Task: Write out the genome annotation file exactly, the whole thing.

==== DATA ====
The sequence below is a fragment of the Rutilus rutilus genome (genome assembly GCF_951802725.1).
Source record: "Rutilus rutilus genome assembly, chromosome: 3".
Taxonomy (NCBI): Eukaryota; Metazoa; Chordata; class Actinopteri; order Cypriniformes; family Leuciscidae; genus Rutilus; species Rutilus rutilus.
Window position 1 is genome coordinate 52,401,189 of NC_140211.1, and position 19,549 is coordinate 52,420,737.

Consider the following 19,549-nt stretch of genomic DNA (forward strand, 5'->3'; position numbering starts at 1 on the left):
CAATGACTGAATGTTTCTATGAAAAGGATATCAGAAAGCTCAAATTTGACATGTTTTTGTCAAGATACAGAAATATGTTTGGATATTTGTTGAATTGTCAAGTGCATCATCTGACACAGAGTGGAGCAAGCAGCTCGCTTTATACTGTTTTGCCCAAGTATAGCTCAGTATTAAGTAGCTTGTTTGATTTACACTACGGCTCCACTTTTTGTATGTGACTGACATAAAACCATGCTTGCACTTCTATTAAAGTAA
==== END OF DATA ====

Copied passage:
The sequence below is a fragment of the Rutilus rutilus genome (genome assembly GCF_951802725.1).
Source record: "Rutilus rutilus genome assembly, chromosome: 3".
Taxonomy (NCBI): Eukaryota; Metazoa; Chordata; class Actinopteri; order Cypriniformes; family Leuciscidae; genus Rutilus; species Rutilus rutilus.
Window position 1 is genome coordinate 52,401,189 of NC_140211.1, and position 19,549 is coordinate 52,420,737.

Consider the following 19,549-nt stretch of genomic DNA (forward strand, 5'->3'; position numbering starts at 1 on the left):
CAATGACTGAATGTTTCTATGAAAAGGATATCAGAAAGCTCAAATTTGACATGTTTTTGTCAAGATACAGAAATATGTTTGGATATTTGTTGAATTGTCAAGTGCATCATCTGACACAGAGTGGAGCAAGCAGCTCGCTTTATACTGTTTTGCCCAAGTATAGCTCAGTATTAAGTAGCTTGTTTGATTTACACTACGGCTCCACTTTTTGTATGTGACTGACATAAAACCATGCTTGCACTTCTATTAAAGTAA